Holtz: Bama Still the Second-Best Team
The BCS championship game is set, and yet the argument still persists that the most worthy teams aren't in it.
Although most college football experts are sold on the Auburn Tigers as being the No 2 team in the country, former Nôtre Dame coach Lou Holtz says Alabama is still the second best team in the country.
"Yes, there is some doubt in my mind," Holtz said. "I still have to favor Alabama some. Let's remember: for 59 minutes and 59 seconds, they played Auburn on an equal basis in Auburn in a hostile environment."
True. But what Coach Holtz failed to mention is that Auburn made the plays, won the SEC, and deserves to be in the BCS Championship game.
Of course, in the name of advocacy programing that is so emphasized on ESPN, Mark May came to Auburn' defense.
"The way that they've played, no one's stopped this offense," May said. "If I would have told you that this offense would have played Alabama, the No 1 rush defense in the SEC, and Missouri, the No 2 rush defense in the SEC, in back-to-back consecutive weeks and gained over 850 yards combined in those two games, you'd probably say I was crazy. But they did it."
This isn't an old Certs commercial, but in a way, they're both right. They're also both wrong.
Holtz is a classic old-school, eye-test evaluator of college teams. He'll lean toward the traditional teams almost every time. If he has to defend his decisions, he does it with generalisms and platitudes. His pool of worthy schools will always start with Alabama, Texas, USC, Ohio State, Nôtre Dame, Florida State, and Michigan. As a successful motivational speaker, he can make a positive case for virtually all of them. It wouldn't be a surprise if he simply picked from best records and if two teams had the same won-loss counts -- like, say, Auburn and Alabama -- he'd go with the traditional brand.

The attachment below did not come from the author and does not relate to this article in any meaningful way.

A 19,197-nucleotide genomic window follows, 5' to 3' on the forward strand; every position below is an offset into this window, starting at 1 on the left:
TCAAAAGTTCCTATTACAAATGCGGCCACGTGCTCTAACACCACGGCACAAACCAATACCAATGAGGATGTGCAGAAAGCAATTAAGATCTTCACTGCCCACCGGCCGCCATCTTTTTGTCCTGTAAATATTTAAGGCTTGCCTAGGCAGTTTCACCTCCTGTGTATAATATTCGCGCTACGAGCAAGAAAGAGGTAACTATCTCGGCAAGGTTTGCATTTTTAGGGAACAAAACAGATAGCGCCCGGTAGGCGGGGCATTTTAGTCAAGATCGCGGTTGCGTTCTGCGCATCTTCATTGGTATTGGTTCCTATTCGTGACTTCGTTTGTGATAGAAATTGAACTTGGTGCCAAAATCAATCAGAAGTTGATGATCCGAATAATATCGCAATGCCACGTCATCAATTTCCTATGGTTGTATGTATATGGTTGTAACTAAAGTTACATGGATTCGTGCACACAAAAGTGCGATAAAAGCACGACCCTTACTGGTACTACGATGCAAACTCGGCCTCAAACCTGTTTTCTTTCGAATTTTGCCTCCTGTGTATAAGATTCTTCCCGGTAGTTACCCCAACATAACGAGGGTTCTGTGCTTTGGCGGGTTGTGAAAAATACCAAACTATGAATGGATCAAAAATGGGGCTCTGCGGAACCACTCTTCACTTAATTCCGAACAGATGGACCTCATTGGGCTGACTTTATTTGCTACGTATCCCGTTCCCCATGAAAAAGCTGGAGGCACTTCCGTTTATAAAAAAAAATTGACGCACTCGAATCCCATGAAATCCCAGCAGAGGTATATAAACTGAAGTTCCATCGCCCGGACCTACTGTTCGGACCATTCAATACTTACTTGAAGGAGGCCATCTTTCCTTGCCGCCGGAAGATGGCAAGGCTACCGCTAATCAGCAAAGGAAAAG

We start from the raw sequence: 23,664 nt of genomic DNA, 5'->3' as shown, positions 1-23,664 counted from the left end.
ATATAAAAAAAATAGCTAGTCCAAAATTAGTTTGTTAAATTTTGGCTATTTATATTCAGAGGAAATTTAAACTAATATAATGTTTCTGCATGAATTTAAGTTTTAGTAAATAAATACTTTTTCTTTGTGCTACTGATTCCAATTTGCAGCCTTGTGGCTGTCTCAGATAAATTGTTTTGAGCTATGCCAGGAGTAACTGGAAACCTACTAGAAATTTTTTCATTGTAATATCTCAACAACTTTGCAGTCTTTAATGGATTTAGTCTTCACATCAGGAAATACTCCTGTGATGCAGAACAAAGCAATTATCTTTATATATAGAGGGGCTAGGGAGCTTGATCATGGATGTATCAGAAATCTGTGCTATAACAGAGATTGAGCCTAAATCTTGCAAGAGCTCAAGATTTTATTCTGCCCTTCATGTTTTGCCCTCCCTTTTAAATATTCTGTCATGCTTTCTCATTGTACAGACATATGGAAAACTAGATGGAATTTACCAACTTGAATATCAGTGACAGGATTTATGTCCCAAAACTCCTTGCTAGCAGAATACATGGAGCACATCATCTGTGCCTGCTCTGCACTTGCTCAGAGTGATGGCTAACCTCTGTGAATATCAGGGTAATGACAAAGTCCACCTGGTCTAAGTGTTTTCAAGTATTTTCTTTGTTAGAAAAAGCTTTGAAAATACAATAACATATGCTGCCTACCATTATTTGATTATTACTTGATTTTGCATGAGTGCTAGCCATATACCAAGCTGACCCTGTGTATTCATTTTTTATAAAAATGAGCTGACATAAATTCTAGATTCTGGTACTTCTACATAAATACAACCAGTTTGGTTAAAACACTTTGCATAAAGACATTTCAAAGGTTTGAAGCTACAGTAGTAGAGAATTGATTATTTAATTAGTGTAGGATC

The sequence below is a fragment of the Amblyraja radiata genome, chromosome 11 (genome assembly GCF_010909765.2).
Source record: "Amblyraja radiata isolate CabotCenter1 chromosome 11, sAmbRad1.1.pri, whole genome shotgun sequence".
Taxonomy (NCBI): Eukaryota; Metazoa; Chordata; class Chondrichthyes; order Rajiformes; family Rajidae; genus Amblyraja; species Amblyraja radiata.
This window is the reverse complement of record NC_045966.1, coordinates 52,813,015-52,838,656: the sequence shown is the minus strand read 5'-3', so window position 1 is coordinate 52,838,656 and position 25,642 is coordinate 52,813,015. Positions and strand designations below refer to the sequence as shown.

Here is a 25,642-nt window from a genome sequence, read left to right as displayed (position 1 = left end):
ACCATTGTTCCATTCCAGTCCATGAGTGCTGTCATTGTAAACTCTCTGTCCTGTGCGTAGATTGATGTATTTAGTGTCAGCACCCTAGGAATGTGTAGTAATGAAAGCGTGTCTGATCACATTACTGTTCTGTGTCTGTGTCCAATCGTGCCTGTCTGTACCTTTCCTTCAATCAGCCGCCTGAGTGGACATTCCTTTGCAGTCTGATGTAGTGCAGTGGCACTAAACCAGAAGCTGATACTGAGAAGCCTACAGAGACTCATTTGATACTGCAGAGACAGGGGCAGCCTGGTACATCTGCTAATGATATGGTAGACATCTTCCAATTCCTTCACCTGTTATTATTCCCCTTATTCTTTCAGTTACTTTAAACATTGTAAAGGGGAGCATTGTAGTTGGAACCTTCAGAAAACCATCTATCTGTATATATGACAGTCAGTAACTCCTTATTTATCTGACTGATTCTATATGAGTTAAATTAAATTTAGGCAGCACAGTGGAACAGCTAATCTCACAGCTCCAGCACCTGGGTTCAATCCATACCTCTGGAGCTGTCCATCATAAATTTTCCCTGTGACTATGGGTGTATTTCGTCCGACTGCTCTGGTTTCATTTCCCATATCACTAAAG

In fact, he just did.
Holtz isn't alone. Remember Jim Walden, the former Washington State and Iowa State coach? He's one of the 'experts' that make up the Harris Poll, the results of which count for one-third of the scoring for BCS rankings. He voted Central Florida as No 6 in the nation and put three MAC teams -- Northern Illinois, Bowling Green, and Ball State -- in his Top 25.
Who's to say he's wrong? Maybe he's got that insider's insight that coaches are presumed to have. Then again, put season won-loss records next to each school on his list, and it's plain to see Walden simply ranked most of them in that order. It begs the question, is 11-1 Fresno State that unfashionable that it's ranked behind two-loss teams?
It's votes like that -- and anti-votes, if you count coaches who downgrade their rivals -- that helped put Northern Illinois in the Orange Bowl last season.
And people wonder why the Rose Bowl, Big Ten, and Pac-12 have never liked the BCS system. The bowl lives in fear that something like that will happen to it, and the two conferences -- with their predominance in most of the nation's top media markets -- saw no reason to rock the boat on their cash cow.
We can only hope that the selection committee choosing the four playoff teams from next season onward has more people who think like Mark May instead of old coaches like Holtz and Walden.